Travel in dozens, in mobs when you are on study abroad or a package tour for spry senior citizens; it is here that you will meet most of the worst people you will ever meet in your life, but a few of the best, and without the background of the former its harder to appreciate the latter. Travel in hordes that have to check to make sure they didn’t leave anyone on the metro, in groups where when two of you get lost in the Metropolitan Museum of Art together, it’s a quest to be reunited to your clan, not merely two, lost.
Travel in four when everyone wants the same thing but different ways. Pair off because sidewalks are not wide enough, and jibber-jabber with each other about the scenery and life back home and the problems that keep your mind elsewhere. Sometimes, let one pair jibber-jabber and the other take a rest, gathering some paltry solitude from the walk beside this person. Don’t think of it as silence; when you spend all your waking hours with the same people, just the lack-of-speaking is a kind of transcendence. You will be conveniently accommodated at tables in restaurants, not like those poor families with three children. Face each other then, and try to process what you’ve seen together over carafes of wine or clouding mugs of the local hot beverage.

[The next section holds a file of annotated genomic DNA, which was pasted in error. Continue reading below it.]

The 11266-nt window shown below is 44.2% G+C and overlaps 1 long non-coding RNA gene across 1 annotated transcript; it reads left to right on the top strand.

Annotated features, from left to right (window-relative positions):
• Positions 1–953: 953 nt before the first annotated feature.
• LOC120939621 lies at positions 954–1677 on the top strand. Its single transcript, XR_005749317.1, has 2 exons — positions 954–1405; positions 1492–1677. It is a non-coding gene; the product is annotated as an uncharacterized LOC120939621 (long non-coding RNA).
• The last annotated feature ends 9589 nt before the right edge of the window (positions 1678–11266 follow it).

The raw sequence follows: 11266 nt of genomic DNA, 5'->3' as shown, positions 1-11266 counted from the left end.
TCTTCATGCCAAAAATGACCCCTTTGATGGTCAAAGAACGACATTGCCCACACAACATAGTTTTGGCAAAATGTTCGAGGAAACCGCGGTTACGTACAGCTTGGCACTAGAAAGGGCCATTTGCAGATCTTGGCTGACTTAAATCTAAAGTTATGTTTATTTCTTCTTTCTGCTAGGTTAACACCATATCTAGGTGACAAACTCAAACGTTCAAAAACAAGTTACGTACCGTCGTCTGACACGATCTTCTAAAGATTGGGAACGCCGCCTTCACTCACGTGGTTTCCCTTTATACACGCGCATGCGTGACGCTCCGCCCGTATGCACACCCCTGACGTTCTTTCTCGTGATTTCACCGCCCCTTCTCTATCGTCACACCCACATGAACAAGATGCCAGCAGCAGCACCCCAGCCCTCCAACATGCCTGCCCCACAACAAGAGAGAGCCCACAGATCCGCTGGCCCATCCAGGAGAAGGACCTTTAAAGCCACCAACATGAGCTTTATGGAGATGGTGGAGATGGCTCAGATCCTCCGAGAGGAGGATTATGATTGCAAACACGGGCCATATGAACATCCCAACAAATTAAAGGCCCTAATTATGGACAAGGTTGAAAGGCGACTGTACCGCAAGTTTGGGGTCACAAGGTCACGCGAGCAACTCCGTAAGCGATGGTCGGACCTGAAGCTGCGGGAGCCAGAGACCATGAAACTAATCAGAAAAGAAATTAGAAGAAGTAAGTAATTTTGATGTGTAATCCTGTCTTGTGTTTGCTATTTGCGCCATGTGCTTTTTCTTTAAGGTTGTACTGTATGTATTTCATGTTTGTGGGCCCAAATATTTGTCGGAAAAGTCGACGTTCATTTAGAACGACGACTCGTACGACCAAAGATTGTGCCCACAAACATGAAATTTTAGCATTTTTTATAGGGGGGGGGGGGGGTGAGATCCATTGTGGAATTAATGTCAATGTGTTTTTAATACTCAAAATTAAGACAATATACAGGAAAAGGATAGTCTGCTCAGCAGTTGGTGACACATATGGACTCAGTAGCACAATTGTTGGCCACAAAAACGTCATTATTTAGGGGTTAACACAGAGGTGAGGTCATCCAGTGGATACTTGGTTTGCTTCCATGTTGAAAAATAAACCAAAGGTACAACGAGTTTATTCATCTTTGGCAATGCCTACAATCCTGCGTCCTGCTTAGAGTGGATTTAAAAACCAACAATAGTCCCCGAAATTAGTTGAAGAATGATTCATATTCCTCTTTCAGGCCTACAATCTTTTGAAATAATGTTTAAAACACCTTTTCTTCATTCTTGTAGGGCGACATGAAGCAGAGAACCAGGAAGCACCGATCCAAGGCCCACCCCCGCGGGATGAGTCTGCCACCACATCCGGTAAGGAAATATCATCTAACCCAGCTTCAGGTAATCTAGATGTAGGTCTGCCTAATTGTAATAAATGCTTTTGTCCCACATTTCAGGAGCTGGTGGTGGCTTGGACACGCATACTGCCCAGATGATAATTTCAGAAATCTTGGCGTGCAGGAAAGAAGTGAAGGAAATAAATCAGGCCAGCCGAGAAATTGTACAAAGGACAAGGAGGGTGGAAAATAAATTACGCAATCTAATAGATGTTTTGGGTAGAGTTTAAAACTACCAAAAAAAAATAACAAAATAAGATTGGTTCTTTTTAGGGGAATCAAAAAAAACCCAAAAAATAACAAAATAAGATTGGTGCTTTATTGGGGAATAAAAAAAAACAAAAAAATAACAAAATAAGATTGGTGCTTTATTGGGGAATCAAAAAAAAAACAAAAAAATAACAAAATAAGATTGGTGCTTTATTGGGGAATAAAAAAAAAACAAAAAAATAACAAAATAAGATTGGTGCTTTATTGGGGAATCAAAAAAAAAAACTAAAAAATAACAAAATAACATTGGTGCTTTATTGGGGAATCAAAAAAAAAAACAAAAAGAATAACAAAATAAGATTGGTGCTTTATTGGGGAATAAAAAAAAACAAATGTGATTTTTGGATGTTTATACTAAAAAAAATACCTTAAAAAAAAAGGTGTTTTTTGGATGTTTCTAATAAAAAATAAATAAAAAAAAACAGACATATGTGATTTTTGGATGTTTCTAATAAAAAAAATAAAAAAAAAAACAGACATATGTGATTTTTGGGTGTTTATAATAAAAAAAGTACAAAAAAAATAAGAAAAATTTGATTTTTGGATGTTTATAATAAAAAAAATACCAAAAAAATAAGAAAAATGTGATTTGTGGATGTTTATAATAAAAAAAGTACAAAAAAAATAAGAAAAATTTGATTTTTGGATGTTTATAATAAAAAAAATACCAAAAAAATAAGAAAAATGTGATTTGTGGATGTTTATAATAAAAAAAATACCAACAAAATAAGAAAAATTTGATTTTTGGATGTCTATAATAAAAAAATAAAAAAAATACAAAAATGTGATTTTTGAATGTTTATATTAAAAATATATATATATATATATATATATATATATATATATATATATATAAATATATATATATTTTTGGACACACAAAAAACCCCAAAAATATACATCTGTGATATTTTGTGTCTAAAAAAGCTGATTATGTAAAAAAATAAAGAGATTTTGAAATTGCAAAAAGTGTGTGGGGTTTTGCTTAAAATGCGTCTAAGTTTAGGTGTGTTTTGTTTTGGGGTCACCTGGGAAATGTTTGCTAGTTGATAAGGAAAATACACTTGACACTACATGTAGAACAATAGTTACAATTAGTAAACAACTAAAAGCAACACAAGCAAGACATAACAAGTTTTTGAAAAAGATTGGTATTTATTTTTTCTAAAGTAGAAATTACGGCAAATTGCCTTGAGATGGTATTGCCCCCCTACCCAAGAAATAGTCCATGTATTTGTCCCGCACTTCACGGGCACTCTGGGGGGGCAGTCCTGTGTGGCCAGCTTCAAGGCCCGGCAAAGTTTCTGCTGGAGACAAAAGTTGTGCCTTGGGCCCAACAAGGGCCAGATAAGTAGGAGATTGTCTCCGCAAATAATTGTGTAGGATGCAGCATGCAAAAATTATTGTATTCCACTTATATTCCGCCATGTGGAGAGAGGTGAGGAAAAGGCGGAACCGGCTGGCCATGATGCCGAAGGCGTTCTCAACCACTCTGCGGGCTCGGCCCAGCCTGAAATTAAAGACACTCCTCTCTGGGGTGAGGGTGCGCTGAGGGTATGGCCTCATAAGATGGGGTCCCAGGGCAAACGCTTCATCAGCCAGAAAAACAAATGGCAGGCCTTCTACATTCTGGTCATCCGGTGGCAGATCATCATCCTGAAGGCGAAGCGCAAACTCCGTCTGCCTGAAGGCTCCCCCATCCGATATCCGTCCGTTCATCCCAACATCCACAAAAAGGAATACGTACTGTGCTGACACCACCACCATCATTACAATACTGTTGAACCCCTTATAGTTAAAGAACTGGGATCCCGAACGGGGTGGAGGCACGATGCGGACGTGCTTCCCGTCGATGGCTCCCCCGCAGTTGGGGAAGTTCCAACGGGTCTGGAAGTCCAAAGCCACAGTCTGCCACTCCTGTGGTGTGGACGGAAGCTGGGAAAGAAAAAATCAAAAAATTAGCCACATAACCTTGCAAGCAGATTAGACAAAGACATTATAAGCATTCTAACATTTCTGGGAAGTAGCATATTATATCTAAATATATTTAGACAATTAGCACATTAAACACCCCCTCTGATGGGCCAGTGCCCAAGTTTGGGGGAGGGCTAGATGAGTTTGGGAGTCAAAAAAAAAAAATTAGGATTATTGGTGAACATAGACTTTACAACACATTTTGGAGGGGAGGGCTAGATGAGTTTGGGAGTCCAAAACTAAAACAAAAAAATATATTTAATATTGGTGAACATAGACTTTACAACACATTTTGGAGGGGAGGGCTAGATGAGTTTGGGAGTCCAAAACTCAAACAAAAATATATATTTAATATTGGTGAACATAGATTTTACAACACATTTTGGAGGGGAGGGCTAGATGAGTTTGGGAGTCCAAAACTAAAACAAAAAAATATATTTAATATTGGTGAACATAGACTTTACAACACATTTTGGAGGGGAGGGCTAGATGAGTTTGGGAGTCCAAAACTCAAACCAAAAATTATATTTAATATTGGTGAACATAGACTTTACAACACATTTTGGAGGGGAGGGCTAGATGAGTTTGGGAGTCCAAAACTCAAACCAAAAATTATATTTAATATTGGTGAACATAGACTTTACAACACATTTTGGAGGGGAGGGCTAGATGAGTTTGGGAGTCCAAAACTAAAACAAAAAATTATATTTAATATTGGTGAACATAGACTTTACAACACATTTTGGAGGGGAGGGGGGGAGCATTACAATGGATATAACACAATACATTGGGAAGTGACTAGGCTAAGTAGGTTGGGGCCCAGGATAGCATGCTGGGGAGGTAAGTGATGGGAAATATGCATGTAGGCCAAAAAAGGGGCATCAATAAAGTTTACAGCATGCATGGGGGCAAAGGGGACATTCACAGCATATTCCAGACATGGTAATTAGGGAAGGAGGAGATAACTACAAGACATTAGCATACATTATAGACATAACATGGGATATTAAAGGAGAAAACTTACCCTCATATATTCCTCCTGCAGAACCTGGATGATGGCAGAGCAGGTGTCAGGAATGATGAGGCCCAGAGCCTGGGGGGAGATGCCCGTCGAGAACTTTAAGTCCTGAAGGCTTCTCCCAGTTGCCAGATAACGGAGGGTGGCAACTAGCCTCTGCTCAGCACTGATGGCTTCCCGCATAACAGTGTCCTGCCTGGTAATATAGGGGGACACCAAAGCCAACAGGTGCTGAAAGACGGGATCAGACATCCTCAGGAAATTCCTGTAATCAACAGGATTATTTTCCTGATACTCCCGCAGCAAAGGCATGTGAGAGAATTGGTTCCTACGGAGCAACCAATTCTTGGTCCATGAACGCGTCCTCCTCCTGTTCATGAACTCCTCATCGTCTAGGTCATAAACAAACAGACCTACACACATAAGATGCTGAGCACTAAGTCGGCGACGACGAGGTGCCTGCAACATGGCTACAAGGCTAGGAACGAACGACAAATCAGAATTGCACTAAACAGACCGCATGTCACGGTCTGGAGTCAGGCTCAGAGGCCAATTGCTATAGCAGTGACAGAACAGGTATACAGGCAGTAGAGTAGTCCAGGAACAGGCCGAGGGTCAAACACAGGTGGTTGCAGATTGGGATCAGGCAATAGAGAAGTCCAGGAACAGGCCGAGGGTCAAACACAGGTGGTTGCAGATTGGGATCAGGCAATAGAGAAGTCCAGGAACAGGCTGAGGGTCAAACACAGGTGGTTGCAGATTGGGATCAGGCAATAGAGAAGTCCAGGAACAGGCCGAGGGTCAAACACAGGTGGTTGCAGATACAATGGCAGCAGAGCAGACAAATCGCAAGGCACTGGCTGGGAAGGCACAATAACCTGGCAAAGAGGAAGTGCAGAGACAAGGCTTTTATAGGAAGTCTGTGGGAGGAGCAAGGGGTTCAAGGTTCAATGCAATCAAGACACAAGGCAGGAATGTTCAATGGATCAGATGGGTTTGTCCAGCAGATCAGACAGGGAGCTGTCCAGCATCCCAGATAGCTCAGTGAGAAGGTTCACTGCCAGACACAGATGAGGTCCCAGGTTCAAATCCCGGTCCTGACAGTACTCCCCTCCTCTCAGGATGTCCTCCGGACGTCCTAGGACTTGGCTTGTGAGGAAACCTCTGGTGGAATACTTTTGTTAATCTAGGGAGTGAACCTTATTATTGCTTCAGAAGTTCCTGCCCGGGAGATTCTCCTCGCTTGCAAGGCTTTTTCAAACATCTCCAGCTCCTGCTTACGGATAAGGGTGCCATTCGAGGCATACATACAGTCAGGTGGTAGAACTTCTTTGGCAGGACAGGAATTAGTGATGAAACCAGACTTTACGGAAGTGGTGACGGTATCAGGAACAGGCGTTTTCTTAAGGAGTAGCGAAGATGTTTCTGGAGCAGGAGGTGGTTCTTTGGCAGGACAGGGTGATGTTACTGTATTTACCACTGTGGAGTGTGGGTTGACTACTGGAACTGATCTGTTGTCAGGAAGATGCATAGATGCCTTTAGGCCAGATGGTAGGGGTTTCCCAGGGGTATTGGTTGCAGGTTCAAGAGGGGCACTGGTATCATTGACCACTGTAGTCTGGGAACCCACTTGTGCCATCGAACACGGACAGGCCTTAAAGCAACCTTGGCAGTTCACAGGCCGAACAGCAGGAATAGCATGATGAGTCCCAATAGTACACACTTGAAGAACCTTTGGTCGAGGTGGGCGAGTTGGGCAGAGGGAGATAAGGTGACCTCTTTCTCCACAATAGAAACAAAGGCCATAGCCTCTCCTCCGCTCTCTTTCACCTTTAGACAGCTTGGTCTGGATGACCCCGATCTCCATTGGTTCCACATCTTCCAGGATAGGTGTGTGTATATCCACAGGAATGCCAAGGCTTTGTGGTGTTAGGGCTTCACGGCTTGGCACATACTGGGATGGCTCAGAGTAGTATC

Travel in three when they are your favorite people in the whole world, but you tire of them; with three, you will be a group small enough to attract the wanderers, the world-wise lonelies who dare to latch onto other groups for a night on the town or a tour of the Alhambra. With three, you will alternate speaking and not speaking, but sidewalks are wide enough for the three of you for the most part. Let the two talk and learn from them, and from what they see. Let one of them listen sometimes, to breathe in the closeness.
Travel in two with a lover, or another friend for whom silences are full and while you won’t lose each other in a crowd maybe you will lose each other in your minds. One companion is much more like a safe variation on travelling alone, so choose this person as someone you feel as comfortable as if you were alone. If you don’t, then train this person to join you with others; travel always seems to want more company, and latching onto other people’s wagons will give you perspective that your uninspiring single travel friend will not.
Travel alone in countries where you feel safe, at times in your life when you don’t doubt that in other places, people love you very much. It is easy, when not accompanied, to actually appreciate the grandeur of the world, but it’s just as easy to estimate, based on the non-representative sample, that everyone else in the world is happy and in a group and you are not. Travel alone when you want to wake up late, go to bed early, eat absolutely anything on the menu, read a book in a park instead of visiting yet another museum. Travel alone to look at the river without wondering whether your companions’ gaze has wandered.
Or don’t. You’ll learn just as much, other things that are different, from flouting these ideas as from following them.